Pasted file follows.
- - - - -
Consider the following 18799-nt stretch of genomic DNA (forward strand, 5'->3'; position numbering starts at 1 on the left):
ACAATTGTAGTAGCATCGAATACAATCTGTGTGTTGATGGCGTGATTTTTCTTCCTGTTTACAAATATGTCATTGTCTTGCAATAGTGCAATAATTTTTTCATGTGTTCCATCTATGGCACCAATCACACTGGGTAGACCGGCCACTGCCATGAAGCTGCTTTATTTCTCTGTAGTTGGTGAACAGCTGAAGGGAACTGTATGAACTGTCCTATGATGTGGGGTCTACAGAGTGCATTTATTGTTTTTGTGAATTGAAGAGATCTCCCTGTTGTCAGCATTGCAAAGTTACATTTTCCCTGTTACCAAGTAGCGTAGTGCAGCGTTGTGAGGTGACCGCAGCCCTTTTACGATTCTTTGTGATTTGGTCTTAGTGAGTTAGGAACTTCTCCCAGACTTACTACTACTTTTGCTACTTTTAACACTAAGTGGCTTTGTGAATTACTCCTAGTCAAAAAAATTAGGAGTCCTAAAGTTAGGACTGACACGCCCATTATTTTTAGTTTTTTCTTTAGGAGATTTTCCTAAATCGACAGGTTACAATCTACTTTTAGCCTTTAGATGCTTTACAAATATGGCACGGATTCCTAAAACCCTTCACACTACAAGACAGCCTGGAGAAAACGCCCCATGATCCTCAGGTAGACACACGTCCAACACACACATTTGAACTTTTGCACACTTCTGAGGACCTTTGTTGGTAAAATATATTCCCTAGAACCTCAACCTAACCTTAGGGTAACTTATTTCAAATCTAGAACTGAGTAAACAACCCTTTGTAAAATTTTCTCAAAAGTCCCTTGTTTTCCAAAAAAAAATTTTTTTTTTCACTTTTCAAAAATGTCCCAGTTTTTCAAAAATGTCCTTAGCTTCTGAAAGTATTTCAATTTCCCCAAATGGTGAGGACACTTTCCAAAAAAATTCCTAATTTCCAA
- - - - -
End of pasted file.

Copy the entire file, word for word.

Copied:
Consider the following 18799-nt stretch of genomic DNA (forward strand, 5'->3'; position numbering starts at 1 on the left):
ACAATTGTAGTAGCATCGAATACAATCTGTGTGTTGATGGCGTGATTTTTCTTCCTGTTTACAAATATGTCATTGTCTTGCAATAGTGCAATAATTTTTTCATGTGTTCCATCTATGGCACCAATCACACTGGGTAGACCGGCCACTGCCATGAAGCTGCTTTATTTCTCTGTAGTTGGTGAACAGCTGAAGGGAACTGTATGAACTGTCCTATGATGTGGGGTCTACAGAGTGCATTTATTGTTTTTGTGAATTGAAGAGATCTCCCTGTTGTCAGCATTGCAAAGTTACATTTTCCCTGTTACCAAGTAGCGTAGTGCAGCGTTGTGAGGTGACCGCAGCCCTTTTACGATTCTTTGTGATTTGGTCTTAGTGAGTTAGGAACTTCTCCCAGACTTACTACTACTTTTGCTACTTTTAACACTAAGTGGCTTTGTGAATTACTCCTAGTCAAAAAAATTAGGAGTCCTAAAGTTAGGACTGACACGCCCATTATTTTTAGTTTTTTCTTTAGGAGATTTTCCTAAATCGACAGGTTACAATCTACTTTTAGCCTTTAGATGCTTTACAAATATGGCACGGATTCCTAAAACCCTTCACACTACAAGACAGCCTGGAGAAAACGCCCCATGATCCTCAGGTAGACACACGTCCAACACACACATTTGAACTTTTGCACACTTCTGAGGACCTTTGTTGGTAAAATATATTCCCTAGAACCTCAACCTAACCTTAGGGTAACTTATTTCAAATCTAGAACTGAGTAAACAACCCTTTGTAAAATTTTCTCAAAAGTCCCTTGTTTTCCAAAAAAAAATTTTTTTTTTCACTTTTCAAAAATGTCCCAGTTTTTCAAAAATGTCCTTAGCTTCTGAAAGTATTTCAATTTCCCCAAATGGTGAGGACACTTTCCAAAAAAATTCCTAATTTCCAA